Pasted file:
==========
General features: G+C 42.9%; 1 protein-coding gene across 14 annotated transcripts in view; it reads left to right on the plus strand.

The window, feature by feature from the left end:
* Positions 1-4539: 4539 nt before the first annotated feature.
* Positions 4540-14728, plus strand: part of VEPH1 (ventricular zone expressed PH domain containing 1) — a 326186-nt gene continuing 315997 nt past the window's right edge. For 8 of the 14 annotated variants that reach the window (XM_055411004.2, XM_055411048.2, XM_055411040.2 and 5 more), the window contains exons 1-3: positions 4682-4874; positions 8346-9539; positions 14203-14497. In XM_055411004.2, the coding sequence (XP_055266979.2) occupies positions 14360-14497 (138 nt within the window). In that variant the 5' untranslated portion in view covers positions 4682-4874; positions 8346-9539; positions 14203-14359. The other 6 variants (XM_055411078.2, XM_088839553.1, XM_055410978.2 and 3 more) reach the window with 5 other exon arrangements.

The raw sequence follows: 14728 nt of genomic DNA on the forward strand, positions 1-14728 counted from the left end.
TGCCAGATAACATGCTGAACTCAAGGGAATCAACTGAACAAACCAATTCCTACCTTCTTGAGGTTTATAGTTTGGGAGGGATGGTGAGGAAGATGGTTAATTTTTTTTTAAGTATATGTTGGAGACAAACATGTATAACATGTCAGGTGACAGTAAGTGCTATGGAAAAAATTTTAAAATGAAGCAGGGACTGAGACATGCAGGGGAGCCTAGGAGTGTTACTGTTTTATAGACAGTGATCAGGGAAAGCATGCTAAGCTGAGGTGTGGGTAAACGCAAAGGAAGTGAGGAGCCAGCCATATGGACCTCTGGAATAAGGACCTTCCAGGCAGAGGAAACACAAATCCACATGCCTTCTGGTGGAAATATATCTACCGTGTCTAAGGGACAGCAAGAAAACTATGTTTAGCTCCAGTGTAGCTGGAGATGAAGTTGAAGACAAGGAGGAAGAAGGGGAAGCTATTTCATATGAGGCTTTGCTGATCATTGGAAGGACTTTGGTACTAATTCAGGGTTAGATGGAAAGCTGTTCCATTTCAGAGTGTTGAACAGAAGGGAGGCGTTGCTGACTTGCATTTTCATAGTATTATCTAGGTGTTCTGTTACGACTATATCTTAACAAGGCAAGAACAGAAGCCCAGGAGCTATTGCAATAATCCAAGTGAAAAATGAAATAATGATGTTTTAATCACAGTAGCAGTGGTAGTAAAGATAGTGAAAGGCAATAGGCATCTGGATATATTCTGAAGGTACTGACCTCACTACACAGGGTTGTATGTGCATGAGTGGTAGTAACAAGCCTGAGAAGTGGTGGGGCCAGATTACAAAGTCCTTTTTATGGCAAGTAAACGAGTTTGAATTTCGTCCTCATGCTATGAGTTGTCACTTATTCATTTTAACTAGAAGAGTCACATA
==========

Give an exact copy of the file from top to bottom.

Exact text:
General features: G+C 42.9%; 1 protein-coding gene across 14 annotated transcripts in view; it reads left to right on the plus strand.

The window, feature by feature from the left end:
* Positions 1-4539: 4539 nt before the first annotated feature.
* Positions 4540-14728, plus strand: part of VEPH1 (ventricular zone expressed PH domain containing 1) — a 326186-nt gene continuing 315997 nt past the window's right edge. For 8 of the 14 annotated variants that reach the window (XM_055411004.2, XM_055411048.2, XM_055411040.2 and 5 more), the window contains exons 1-3: positions 4682-4874; positions 8346-9539; positions 14203-14497. In XM_055411004.2, the coding sequence (XP_055266979.2) occupies positions 14360-14497 (138 nt within the window). In that variant the 5' untranslated portion in view covers positions 4682-4874; positions 8346-9539; positions 14203-14359. The other 6 variants (XM_055411078.2, XM_088839553.1, XM_055410978.2 and 3 more) reach the window with 5 other exon arrangements.

The raw sequence follows: 14728 nt of genomic DNA on the forward strand, positions 1-14728 counted from the left end.
TGCCAGATAACATGCTGAACTCAAGGGAATCAACTGAACAAACCAATTCCTACCTTCTTGAGGTTTATAGTTTGGGAGGGATGGTGAGGAAGATGGTTAATTTTTTTTTAAGTATATGTTGGAGACAAACATGTATAACATGTCAGGTGACAGTAAGTGCTATGGAAAAAATTTTAAAATGAAGCAGGGACTGAGACATGCAGGGGAGCCTAGGAGTGTTACTGTTTTATAGACAGTGATCAGGGAAAGCATGCTAAGCTGAGGTGTGGGTAAACGCAAAGGAAGTGAGGAGCCAGCCATATGGACCTCTGGAATAAGGACCTTCCAGGCAGAGGAAACACAAATCCACATGCCTTCTGGTGGAAATATATCTACCGTGTCTAAGGGACAGCAAGAAAACTATGTTTAGCTCCAGTGTAGCTGGAGATGAAGTTGAAGACAAGGAGGAAGAAGGGGAAGCTATTTCATATGAGGCTTTGCTGATCATTGGAAGGACTTTGGTACTAATTCAGGGTTAGATGGAAAGCTGTTCCATTTCAGAGTGTTGAACAGAAGGGAGGCGTTGCTGACTTGCATTTTCATAGTATTATCTAGGTGTTCTGTTACGACTATATCTTAACAAGGCAAGAACAGAAGCCCAGGAGCTATTGCAATAATCCAAGTGAAAAATGAAATAATGATGTTTTAATCACAGTAGCAGTGGTAGTAAAGATAGTGAAAGGCAATAGGCATCTGGATATATTCTGAAGGTACTGACCTCACTACACAGGGTTGTATGTGCATGAGTGGTAGTAACAAGCCTGAGAAGTGGTGGGGCCAGATTACAAAGTCCTTTTTATGGCAAGTAAACGAGTTTGAATTTCGTCCTCATGCTATGAGTTGTCACTTATTCATTTTAACTAGAAGAGTCACATA